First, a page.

3DP Applications

Kärcher leverages Stratasys’ J750 to prototype EASY!Force

It has been announced that German-based global cleaning systems manufacturer, Kärcher, is using StratasysJ750 3D printer to produce realistic prototypes, and reduce lead times.

Achim Sanzenbacher, Kärcher’s Manager, Prototyping, said, “Traditionally we would use milling or order individual standard parts to assemble prototypes for products.” Achim added, “This not only took a long time, but it also constrained our ability to create a true-to-life prototype with the look and feel of the final product.”

A prototype of Kärcher high pressure cleaning gun. Image via Stratasys.
A prototype of Kärcher high-pressure cleaning gun. Image via Stratasys.

Designing the EASY!Force

Kärcher has been utilizing 3D printing technology by Stratasys for nearly 20 years. With the help of Stratasys’ PolyJet and FDM printers, the company produces prototypes in-house.

Sanzenbacher explained, “Our longstanding experience of Stratasys technology enables us to understand when and where 3D printing can improve our operations, shorten design cycles and support our employees in finding the best possible solutions for our customers.”

Kärcher has worked on the design of its high-pressure washing gun called the EASY!Force with the help of Stratasys’ J750 3D printer. The PolyJet printer was used to make the cleaning gun as ergonomic as possible, with various design iterations.

Florian Friedl, Rapid Prototyping specialist at Kärcher, said, “Creating a 3D printed prototype that allows us to replicate the different soft and hard materials in one print shortens our design cycles, as we can make a faster and better assessment that the prototype is fit-for-purpose and ensure our design meets the necessary functionality requirements much earlier.”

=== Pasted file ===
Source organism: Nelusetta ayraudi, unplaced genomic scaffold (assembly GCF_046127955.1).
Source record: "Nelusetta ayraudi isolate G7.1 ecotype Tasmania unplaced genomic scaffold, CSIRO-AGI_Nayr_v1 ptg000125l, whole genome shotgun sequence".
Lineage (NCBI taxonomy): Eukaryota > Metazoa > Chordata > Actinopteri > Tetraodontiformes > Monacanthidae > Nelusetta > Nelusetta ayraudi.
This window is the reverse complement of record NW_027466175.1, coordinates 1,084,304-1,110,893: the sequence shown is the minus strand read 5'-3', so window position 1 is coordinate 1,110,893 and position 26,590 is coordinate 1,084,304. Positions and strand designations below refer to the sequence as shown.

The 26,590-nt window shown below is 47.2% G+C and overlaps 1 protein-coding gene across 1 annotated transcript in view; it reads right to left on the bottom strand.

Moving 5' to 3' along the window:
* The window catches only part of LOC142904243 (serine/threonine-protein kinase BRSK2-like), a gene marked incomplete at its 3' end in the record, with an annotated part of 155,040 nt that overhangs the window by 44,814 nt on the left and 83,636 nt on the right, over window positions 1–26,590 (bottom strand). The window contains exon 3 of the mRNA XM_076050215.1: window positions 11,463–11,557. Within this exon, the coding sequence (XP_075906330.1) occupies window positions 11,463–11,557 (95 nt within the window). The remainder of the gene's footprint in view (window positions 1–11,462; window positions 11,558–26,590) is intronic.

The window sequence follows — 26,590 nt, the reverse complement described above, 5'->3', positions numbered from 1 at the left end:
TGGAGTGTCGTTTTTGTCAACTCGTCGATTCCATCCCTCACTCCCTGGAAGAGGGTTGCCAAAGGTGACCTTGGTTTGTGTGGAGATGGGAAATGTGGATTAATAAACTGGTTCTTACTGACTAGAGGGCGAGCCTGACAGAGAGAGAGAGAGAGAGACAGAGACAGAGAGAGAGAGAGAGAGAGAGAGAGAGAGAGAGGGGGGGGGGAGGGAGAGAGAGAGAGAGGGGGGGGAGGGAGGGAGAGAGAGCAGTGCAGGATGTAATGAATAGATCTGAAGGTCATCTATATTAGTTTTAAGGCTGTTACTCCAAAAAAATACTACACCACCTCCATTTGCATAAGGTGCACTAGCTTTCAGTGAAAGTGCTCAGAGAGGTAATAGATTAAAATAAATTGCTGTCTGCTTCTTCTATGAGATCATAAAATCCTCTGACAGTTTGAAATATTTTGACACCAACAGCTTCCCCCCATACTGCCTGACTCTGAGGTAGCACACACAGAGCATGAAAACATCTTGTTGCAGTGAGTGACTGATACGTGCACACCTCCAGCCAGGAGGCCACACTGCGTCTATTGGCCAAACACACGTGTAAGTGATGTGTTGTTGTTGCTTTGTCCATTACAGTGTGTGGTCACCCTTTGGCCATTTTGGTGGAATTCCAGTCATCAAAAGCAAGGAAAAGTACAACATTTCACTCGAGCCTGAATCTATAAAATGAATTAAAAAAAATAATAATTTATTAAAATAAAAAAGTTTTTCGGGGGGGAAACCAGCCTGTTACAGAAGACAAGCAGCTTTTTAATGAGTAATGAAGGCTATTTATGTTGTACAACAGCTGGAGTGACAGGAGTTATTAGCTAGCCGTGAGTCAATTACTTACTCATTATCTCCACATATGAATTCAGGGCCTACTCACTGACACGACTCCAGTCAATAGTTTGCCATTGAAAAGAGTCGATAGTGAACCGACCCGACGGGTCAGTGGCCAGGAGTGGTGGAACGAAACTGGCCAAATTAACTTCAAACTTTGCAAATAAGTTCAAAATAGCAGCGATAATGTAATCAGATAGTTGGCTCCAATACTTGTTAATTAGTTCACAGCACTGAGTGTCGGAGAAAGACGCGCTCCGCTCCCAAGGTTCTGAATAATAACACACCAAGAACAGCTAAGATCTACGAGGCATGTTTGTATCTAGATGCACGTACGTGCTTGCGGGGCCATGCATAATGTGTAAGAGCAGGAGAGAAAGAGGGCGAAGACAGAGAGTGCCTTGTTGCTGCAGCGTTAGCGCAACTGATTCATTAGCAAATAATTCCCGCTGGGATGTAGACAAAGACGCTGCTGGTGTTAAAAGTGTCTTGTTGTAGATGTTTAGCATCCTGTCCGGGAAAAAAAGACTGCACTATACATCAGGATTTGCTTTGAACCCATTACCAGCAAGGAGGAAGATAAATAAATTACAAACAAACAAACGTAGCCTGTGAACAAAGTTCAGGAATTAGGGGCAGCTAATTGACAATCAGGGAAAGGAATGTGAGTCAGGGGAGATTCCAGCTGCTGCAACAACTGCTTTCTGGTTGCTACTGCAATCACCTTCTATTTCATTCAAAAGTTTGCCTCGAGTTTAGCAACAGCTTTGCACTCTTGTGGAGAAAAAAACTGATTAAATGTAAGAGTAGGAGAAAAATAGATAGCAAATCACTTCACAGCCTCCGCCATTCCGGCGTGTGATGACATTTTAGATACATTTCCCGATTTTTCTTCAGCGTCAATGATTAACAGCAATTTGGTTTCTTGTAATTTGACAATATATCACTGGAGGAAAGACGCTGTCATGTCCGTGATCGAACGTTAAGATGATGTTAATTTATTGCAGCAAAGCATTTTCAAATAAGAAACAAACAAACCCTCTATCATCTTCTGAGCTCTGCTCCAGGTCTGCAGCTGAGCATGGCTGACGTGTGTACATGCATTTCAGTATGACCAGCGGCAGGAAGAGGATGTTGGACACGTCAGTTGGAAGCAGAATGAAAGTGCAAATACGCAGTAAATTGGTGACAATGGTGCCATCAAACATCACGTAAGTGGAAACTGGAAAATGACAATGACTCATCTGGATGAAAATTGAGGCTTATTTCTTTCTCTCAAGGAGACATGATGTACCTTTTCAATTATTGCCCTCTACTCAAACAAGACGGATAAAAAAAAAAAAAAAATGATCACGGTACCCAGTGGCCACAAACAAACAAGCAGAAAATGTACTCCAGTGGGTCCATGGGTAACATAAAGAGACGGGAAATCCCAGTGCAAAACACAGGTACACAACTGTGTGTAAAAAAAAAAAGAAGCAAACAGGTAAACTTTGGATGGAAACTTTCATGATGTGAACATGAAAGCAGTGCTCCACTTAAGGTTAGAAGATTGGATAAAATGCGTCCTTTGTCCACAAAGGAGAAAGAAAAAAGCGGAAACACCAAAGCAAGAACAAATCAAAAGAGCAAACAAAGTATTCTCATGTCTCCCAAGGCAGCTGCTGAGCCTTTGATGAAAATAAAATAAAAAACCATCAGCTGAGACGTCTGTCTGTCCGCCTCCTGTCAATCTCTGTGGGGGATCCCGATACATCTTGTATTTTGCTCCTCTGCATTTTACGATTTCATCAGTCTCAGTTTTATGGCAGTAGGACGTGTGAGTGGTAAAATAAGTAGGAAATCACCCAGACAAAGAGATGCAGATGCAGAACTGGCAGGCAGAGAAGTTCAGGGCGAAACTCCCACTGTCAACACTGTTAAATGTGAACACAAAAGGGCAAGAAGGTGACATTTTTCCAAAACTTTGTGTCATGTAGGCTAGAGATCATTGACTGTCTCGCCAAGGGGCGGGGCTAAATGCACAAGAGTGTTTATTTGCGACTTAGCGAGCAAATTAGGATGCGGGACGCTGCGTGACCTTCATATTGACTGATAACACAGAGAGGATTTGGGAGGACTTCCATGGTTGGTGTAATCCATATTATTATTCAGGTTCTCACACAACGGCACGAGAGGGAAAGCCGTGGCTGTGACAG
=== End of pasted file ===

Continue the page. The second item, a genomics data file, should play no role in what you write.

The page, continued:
The design of the EASY!Force gun has received commendations. In 2018, it won the German Design Award and German Innovation Award.

Multimaterial prototyping 

Stratasys’ J750 PolyJet system is known in the industry for manufacturing ultra-realistic 3D parts. To do this, it employs 500,000 colors to mimic the texture and gradient of the 3D models.

The J750 printer can produce prototypes in full color and in various materials in a single step. Therefore, it eliminates the need for assembly of multi-material parts which is required in traditional manufacturing processes.

“Stratasys PolyJet 3D printing, with its rubber-like Agilus material and colorful, smooth Vero material, has enabled us to create prototypes that mimic the final part in no time at all, speeding up our prototype development for the EASY!Force trigger gun significantly,” commented Sanzenbacher.

Furthermore, on the software side, the J750 is supported by GrabCAD Print and its addon GrabCAD Voxel Print, which can be used to control the printer head at the level of voxel.

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Featured image shows Kärcher’s EASY!Force cleaning gun. Image via Kärcher.